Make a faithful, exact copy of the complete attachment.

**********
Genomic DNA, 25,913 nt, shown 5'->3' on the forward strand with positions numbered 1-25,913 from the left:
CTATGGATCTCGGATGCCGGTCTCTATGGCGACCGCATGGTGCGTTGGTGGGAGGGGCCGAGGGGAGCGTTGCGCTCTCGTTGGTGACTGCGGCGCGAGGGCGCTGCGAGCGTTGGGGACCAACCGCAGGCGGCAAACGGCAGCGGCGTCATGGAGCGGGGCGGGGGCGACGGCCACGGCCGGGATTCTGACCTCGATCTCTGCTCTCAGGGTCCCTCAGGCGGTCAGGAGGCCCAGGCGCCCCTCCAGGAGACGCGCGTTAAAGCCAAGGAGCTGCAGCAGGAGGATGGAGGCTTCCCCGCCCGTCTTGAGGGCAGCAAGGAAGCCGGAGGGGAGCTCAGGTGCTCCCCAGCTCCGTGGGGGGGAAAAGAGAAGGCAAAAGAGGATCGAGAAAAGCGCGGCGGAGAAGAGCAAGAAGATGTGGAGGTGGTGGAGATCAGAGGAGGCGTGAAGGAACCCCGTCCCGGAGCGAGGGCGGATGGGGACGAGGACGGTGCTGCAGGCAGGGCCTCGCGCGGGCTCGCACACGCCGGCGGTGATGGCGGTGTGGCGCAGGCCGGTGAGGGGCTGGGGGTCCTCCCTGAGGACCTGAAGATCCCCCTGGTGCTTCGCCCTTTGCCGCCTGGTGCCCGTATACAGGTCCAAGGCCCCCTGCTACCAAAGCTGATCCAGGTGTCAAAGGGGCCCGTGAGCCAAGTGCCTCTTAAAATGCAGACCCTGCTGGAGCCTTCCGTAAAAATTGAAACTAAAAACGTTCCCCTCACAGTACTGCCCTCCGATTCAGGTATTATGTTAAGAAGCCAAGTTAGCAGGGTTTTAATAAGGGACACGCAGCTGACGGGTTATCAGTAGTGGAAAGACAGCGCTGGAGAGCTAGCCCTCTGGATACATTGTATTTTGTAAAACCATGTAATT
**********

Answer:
Genomic DNA, 25,913 nt, shown 5'->3' on the forward strand with positions numbered 1-25,913 from the left:
CTATGGATCTCGGATGCCGGTCTCTATGGCGACCGCATGGTGCGTTGGTGGGAGGGGCCGAGGGGAGCGTTGCGCTCTCGTTGGTGACTGCGGCGCGAGGGCGCTGCGAGCGTTGGGGACCAACCGCAGGCGGCAAACGGCAGCGGCGTCATGGAGCGGGGCGGGGGCGACGGCCACGGCCGGGATTCTGACCTCGATCTCTGCTCTCAGGGTCCCTCAGGCGGTCAGGAGGCCCAGGCGCCCCTCCAGGAGACGCGCGTTAAAGCCAAGGAGCTGCAGCAGGAGGATGGAGGCTTCCCCGCCCGTCTTGAGGGCAGCAAGGAAGCCGGAGGGGAGCTCAGGTGCTCCCCAGCTCCGTGGGGGGGAAAAGAGAAGGCAAAAGAGGATCGAGAAAAGCGCGGCGGAGAAGAGCAAGAAGATGTGGAGGTGGTGGAGATCAGAGGAGGCGTGAAGGAACCCCGTCCCGGAGCGAGGGCGGATGGGGACGAGGACGGTGCTGCAGGCAGGGCCTCGCGCGGGCTCGCACACGCCGGCGGTGATGGCGGTGTGGCGCAGGCCGGTGAGGGGCTGGGGGTCCTCCCTGAGGACCTGAAGATCCCCCTGGTGCTTCGCCCTTTGCCGCCTGGTGCCCGTATACAGGTCCAAGGCCCCCTGCTACCAAAGCTGATCCAGGTGTCAAAGGGGCCCGTGAGCCAAGTGCCTCTTAAAATGCAGACCCTGCTGGAGCCTTCCGTAAAAATTGAAACTAAAAACGTTCCCCTCACAGTACTGCCCTCCGATTCAGGTATTATGTTAAGAAGCCAAGTTAGCAGGGTTTTAATAAGGGACACGCAGCTGACGGGTTATCAGTAGTGGAAAGACAGCGCTGGAGAGCTAGCCCTCTGGATACATTGTATTTTGTAAAACCATGTAATT